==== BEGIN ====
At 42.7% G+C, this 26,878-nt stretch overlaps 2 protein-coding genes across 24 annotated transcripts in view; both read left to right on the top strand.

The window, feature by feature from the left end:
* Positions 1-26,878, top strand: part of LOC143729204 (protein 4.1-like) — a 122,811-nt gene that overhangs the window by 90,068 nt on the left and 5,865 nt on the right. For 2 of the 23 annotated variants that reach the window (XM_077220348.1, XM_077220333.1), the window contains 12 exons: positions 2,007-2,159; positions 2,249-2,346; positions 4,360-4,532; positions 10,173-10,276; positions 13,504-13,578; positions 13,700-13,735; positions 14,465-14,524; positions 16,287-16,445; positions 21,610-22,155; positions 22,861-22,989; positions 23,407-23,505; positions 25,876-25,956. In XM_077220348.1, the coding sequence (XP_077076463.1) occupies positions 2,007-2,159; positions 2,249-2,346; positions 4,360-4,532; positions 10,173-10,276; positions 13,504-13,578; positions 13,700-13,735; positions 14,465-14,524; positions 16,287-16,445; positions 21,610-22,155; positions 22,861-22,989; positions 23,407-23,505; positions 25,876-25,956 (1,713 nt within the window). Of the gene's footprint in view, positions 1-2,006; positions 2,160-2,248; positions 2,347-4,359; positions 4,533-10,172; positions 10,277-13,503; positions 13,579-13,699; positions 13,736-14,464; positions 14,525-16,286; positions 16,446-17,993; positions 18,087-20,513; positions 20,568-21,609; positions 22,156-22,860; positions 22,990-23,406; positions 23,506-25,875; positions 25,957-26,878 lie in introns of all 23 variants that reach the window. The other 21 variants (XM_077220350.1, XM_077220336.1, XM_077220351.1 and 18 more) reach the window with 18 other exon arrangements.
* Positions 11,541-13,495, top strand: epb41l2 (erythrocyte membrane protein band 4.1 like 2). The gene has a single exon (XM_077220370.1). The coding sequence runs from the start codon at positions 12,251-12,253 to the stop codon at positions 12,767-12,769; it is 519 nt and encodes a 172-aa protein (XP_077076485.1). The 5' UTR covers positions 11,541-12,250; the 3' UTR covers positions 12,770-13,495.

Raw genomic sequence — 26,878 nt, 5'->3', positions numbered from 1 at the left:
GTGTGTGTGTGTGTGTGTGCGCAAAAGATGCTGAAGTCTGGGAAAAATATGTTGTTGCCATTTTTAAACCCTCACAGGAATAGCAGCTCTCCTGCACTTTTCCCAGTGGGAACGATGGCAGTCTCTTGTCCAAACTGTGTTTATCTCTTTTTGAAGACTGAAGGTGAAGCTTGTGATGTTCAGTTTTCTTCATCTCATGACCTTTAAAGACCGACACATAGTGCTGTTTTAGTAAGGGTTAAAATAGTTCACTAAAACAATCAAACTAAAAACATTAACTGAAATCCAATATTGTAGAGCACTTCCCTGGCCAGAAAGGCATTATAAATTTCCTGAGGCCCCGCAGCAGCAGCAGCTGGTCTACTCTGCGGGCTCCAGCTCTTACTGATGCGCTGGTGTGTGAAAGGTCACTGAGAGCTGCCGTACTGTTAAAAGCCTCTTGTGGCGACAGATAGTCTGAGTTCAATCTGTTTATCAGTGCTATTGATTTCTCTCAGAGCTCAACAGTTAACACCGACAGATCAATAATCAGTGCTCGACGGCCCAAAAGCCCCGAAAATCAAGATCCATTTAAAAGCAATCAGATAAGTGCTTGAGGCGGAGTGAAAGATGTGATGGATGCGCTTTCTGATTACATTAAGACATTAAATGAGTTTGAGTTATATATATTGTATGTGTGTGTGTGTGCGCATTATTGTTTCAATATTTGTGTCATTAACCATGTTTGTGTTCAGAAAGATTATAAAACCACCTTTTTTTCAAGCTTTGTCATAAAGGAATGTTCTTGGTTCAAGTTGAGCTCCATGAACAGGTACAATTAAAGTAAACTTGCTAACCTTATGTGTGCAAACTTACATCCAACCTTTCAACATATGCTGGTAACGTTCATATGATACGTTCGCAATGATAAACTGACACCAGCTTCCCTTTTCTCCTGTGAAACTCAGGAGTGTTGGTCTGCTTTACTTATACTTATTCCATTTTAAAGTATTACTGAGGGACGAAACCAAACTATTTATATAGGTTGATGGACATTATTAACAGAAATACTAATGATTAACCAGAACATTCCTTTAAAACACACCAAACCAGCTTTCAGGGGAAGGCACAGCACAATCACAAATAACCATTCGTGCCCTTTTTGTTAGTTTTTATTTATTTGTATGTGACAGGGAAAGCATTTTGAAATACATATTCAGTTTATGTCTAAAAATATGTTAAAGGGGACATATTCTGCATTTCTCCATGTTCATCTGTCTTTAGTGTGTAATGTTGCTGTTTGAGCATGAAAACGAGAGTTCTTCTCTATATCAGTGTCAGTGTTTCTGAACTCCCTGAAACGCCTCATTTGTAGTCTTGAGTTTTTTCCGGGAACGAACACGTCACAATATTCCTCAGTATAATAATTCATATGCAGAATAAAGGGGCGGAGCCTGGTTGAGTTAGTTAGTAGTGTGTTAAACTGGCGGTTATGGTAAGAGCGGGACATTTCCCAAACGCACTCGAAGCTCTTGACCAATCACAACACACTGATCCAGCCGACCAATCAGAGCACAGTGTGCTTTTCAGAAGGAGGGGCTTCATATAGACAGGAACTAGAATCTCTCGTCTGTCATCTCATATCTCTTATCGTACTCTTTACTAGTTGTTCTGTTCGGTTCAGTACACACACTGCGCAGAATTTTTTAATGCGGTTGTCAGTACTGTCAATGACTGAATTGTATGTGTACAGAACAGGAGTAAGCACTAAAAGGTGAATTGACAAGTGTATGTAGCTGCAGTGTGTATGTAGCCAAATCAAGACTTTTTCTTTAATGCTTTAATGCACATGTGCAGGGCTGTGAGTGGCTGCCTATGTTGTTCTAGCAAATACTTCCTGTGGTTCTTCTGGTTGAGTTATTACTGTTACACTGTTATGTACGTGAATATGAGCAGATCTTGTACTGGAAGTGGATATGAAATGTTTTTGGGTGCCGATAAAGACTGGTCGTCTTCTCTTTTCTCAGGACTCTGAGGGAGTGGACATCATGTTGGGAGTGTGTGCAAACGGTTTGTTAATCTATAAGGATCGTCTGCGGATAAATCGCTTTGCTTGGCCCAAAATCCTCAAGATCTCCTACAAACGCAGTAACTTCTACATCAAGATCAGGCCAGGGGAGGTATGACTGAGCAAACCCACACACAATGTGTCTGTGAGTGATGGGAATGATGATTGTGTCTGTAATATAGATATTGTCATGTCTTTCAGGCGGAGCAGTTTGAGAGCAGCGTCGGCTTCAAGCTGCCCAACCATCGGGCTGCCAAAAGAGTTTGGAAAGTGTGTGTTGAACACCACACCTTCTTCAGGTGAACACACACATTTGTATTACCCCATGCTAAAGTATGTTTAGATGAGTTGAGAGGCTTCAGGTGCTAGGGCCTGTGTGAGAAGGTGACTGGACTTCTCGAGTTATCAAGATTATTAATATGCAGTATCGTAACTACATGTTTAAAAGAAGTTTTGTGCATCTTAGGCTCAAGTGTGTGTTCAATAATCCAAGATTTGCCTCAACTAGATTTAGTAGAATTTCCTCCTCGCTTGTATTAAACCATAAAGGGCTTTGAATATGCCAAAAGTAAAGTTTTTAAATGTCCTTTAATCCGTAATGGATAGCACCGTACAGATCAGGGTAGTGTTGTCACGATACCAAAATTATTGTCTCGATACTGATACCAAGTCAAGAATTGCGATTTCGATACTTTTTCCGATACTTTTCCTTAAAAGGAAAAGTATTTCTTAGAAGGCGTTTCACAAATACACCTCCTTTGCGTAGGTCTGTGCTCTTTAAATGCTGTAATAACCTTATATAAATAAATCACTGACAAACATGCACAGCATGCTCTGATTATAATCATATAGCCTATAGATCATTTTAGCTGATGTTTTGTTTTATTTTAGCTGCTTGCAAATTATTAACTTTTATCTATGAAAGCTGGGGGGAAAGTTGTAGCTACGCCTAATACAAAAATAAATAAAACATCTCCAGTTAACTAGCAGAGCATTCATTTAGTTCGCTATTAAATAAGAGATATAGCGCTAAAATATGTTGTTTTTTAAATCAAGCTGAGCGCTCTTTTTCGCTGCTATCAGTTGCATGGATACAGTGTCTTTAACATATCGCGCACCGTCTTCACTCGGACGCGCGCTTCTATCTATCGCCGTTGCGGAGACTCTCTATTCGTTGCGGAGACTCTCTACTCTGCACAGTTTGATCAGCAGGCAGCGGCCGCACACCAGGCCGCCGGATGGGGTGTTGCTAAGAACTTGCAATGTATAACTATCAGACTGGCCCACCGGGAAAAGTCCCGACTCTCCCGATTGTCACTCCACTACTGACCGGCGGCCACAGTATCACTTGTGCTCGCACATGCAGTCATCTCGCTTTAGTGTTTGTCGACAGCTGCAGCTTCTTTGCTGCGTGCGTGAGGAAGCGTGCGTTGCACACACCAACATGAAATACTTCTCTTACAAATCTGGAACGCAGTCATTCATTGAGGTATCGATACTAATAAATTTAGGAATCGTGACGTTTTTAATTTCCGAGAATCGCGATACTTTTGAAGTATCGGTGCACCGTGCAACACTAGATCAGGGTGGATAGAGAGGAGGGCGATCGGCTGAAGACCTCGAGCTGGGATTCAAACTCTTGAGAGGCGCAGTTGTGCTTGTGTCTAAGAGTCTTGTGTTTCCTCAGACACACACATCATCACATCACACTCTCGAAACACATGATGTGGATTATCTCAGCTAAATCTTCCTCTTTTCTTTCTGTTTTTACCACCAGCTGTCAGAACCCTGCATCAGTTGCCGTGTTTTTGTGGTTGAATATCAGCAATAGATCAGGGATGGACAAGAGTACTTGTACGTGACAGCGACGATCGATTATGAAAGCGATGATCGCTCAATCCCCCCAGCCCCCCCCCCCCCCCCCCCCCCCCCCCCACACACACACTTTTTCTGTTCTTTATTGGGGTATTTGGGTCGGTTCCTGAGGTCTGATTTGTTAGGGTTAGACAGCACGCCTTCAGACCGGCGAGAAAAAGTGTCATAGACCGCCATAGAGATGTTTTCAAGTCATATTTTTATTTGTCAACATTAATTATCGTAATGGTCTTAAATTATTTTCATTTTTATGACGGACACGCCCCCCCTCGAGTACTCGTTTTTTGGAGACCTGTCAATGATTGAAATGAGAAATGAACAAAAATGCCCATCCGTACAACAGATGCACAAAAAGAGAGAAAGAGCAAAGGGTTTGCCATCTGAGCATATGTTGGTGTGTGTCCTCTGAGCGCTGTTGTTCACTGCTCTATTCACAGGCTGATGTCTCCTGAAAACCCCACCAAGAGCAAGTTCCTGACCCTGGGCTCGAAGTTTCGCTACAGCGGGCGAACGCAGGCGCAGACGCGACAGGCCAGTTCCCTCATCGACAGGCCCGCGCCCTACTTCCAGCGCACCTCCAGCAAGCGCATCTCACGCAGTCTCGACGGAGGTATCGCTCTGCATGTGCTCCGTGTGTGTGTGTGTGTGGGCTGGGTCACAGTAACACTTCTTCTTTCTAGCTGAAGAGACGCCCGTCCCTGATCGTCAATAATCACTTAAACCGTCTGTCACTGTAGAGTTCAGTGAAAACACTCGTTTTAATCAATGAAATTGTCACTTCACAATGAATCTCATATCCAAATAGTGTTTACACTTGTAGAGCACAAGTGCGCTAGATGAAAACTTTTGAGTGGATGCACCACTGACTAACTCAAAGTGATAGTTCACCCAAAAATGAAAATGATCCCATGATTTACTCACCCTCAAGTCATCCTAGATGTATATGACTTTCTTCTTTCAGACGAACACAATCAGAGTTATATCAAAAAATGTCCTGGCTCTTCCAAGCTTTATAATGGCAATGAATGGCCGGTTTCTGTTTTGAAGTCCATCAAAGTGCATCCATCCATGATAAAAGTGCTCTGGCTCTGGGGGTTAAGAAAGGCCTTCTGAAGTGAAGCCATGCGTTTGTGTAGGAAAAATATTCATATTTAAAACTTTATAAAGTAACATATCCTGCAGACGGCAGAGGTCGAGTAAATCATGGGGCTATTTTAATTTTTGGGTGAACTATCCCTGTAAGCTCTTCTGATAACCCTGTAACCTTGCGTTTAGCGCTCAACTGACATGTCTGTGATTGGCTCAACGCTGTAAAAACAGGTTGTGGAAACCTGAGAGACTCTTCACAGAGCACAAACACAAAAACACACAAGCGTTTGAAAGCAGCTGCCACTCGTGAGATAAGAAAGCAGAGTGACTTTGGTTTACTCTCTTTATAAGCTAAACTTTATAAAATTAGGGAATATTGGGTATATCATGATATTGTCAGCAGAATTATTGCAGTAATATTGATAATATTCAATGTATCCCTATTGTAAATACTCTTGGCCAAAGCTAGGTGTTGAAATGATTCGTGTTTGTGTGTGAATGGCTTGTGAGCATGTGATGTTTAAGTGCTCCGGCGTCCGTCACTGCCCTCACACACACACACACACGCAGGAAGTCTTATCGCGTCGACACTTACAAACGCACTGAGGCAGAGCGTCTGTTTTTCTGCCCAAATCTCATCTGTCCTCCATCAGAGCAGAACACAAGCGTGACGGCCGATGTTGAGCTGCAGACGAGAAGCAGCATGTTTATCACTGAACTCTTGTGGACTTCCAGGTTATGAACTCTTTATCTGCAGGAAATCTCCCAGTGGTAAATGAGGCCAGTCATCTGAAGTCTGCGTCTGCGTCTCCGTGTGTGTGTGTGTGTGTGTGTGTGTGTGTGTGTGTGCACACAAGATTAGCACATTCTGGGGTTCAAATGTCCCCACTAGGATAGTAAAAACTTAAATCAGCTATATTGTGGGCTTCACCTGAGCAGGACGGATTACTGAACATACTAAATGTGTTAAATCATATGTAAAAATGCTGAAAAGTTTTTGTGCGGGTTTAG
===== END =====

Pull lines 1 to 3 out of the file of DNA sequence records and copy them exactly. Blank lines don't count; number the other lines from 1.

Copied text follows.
At 42.7% G+C, this 26,878-nt stretch overlaps 2 protein-coding genes across 24 annotated transcripts in view; both read left to right on the top strand.

The window, feature by feature from the left end:
* Positions 1-26,878, top strand: part of LOC143729204 (protein 4.1-like) — a 122,811-nt gene that overhangs the window by 90,068 nt on the left and 5,865 nt on the right. For 2 of the 23 annotated variants that reach the window (XM_077220348.1, XM_077220333.1), the window contains 12 exons: positions 2,007-2,159; positions 2,249-2,346; positions 4,360-4,532; positions 10,173-10,276; positions 13,504-13,578; positions 13,700-13,735; positions 14,465-14,524; positions 16,287-16,445; positions 21,610-22,155; positions 22,861-22,989; positions 23,407-23,505; positions 25,876-25,956. In XM_077220348.1, the coding sequence (XP_077076463.1) occupies positions 2,007-2,159; positions 2,249-2,346; positions 4,360-4,532; positions 10,173-10,276; positions 13,504-13,578; positions 13,700-13,735; positions 14,465-14,524; positions 16,287-16,445; positions 21,610-22,155; positions 22,861-22,989; positions 23,407-23,505; positions 25,876-25,956 (1,713 nt within the window). Of the gene's footprint in view, positions 1-2,006; positions 2,160-2,248; positions 2,347-4,359; positions 4,533-10,172; positions 10,277-13,503; positions 13,579-13,699; positions 13,736-14,464; positions 14,525-16,286; positions 16,446-17,993; positions 18,087-20,513; positions 20,568-21,609; positions 22,156-22,860; positions 22,990-23,406; positions 23,506-25,875; positions 25,957-26,878 lie in introns of all 23 variants that reach the window. The other 21 variants (XM_077220350.1, XM_077220336.1, XM_077220351.1 and 18 more) reach the window with 18 other exon arrangements.